Thomas Robert Donahue -- Vice President, Treasurer, Chief Financial Officer & Director

Okay. Chris, thank you. Total revenues for the quarter was up from the prior quarter due mainly to the impact of lower minimum yield waivers of $8.6 million and an extra day in Q3, which increased revenue by $4.9 million. The increased revenue of $5.4 million from higher average fixed income and equity average assets was offset by lower average money market asset related revenue. Q3 carried interest and performance fees were $5.2 million compared to $4.4 million in Q2. Operating expenses decreased slightly in Q3 compared to Q2. Most categories were lower or about flat. We are seeing restoration in travel and entertainment expenses as pandemic-related restrictions ease. The negative impact on operating income from minimum yield waivers on money market mutual funds is currently estimated to be about $39 million for Q4, up slightly from $37 million in Q3. The Q4 estimate is based on our investment team's expectations for portfolio yields, recent asset levels, asset mix and other factors. The amount of minimum yield waivers and the impact on operating income will vary based on several factors, including, among others, interest rates, the capacity of distributors to absorb waivers, asset levels and asset mix. Any change in these factors can impact the amount of minimum yield waivers including in a material way. During the third quarter, we completed the acquisition of BT Pension Scheme's remaining 29.5% noncontrolling interest in Hermes Fund Limited Managers for 116.5 million pounds. During Q3, we purchased about 600,000 shares of our stock for approximately $18 million. John, that completes our prepared remarks, and we'd like to open the call up for questions now.

Questions and Answers:

Operator

[Operator Instructions] And the first question is coming from Dan Fannon from Jefferies. Your line is live.

Daniel Thomas Fannon -- Jefferies LLC -- Analyst

Well. Thanks. Good morning. First question is on the fee waiver outlook and understand the inputs that you mentioned that can drive the changes, but curious about the competitive factors and maybe what is different as you think about this cycle of rates and from competition versus previous ones? And is the relationship potentially between distribution expense sharing, any economics of that different this time as we come potentially back to more normalized rate levels?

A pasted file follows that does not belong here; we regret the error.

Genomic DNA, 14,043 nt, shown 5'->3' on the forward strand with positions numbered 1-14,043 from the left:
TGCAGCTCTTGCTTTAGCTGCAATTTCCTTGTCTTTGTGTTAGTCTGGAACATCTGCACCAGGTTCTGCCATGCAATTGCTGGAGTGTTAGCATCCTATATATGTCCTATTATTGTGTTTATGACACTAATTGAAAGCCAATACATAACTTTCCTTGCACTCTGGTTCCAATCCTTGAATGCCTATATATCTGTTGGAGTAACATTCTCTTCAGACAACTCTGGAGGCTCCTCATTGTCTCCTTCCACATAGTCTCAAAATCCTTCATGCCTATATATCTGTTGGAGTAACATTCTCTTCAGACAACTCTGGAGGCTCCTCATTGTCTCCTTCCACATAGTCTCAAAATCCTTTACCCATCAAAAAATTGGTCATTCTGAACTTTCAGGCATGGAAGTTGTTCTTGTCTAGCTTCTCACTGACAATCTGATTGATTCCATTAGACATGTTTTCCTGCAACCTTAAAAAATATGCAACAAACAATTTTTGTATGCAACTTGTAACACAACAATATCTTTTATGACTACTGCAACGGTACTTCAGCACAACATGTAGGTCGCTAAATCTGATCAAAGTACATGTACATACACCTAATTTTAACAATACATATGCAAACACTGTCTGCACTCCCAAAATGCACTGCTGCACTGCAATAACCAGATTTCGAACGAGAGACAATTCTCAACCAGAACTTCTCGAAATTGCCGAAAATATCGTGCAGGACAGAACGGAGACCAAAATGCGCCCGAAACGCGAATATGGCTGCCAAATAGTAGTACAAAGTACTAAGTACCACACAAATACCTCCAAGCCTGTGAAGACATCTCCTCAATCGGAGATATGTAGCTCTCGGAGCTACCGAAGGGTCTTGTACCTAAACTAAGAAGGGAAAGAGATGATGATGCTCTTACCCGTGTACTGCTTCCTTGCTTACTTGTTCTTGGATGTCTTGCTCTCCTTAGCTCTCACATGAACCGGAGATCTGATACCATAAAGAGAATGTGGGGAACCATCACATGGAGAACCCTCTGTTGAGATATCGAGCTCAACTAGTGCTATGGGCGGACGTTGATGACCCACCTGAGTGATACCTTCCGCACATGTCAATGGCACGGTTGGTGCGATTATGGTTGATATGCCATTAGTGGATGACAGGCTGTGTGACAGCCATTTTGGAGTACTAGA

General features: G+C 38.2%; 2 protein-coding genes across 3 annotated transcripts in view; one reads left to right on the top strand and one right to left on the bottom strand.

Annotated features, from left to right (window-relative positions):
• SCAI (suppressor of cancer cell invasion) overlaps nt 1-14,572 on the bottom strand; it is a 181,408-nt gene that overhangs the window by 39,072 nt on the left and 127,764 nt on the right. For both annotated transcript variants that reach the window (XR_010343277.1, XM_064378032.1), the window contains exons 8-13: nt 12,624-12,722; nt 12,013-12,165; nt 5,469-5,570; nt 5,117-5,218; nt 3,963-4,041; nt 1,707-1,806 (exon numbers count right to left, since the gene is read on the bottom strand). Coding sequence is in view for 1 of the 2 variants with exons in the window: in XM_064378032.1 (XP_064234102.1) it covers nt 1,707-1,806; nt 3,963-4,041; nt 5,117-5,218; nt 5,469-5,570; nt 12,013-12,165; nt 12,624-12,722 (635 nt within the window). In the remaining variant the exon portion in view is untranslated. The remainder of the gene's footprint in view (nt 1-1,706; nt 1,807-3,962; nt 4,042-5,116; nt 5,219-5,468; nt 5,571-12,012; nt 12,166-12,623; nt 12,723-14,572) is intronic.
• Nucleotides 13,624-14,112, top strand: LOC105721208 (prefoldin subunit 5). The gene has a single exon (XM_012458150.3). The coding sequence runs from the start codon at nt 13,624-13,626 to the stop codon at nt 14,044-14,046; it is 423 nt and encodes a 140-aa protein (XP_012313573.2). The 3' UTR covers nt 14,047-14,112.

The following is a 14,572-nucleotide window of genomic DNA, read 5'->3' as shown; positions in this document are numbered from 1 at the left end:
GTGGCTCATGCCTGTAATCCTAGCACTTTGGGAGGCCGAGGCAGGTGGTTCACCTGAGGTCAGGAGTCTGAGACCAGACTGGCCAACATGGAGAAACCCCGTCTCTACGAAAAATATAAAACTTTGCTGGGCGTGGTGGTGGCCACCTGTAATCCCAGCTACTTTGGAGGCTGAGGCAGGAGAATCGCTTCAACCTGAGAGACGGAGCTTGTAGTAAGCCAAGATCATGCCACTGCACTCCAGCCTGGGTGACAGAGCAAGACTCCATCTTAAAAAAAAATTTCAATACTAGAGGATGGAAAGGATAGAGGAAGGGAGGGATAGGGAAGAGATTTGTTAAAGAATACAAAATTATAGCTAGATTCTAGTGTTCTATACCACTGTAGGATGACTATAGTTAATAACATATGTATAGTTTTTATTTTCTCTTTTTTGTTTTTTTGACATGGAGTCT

Thomas Robert Donahue -- Vice President, Treasurer, Chief Financial Officer & Director

So yes, Dan, this is Tom. The -- our competitive environment remains. It has always remained. And as rates -- as we expect rates to go up over time, we will remain competitive with the rest of the market. And that's basically how we view it.

Daniel Thomas Fannon -- Jefferies LLC -- Analyst

Okay. But I guess just trying to clarify then just the sequential delta with assets being down, rates generally being up, but the fee waiver is going higher. Can you give us the factors that are specifically driving that?

Thomas Robert Donahue -- Vice President, Treasurer, Chief Financial Officer & Director

So the competitive discussion on that is not -- the minimum yield waivers are the waivers to maintain 0 or just above 0 in the rates, and that's how we do it. If we are going higher than that, then that's really the competitive nature and that depends on what's going on in the marketplace. And we can't really predict what's going to happen there.

Raymond J. Hanley -- President

And Dan, it's Ray. Just to jump down to the assets a little bit in more detail. At the end of the third quarter, the money market fund assets were higher than the average for the third quarter. So we at least entered into the quarter at a higher average asset level. And with government, the assets were up about $3 billion, but government funds were up about $5 billion, and that's where the bulk of the waivers happen. So that -- we do our look ahead with those assets in mind.

Daniel Thomas Fannon -- Jefferies LLC -- Analyst

Got it, ok thank you.

Operator

The next question is coming from Ken Worthington from JPMorgan. Your line is live.

Kenneth Brooks Worthington -- JPMorgan Chase & Co -- Analyst

Okay. Coincidence, similar topic here on competitive fee waivers. It looks like the yield on the government obligations fund rose in August and rose in September to match yield levels by some other big government funds at, say, BlackRock and Goldman, although there are some others as well. I assume that this is a matter of competitive fee waivers that we've been talking about. And also to follow up on Dan, I do know you've always said the money market fund business is always very competitive. But now that we're seeing more conviction around rate increases possibly coming next year, is their jocking taking place to kind of try to win share through yield in a way that maybe you and the industry didn't see six to 12 months ago before there was sort of conviction that maybe we might have higher yields happening in 2022 rather than 2023 or beyond? So anyway, just maybe more of the same. Thanks.

John Christopher Donahue -- President, Chief Executive Officer & Chairman

Ken, it's really hard to jump into the skin and the brain of the competitors as to whether they're trying to do something one way or the other. And -- so we don't just do that. We deal with the reality of the marketplace, what those yields are. I don't disagree with your observations about what was going on in the summer. And this game will continue. I'll let Debbie comment on some of the specifics of those -- of what was behind those rate moves.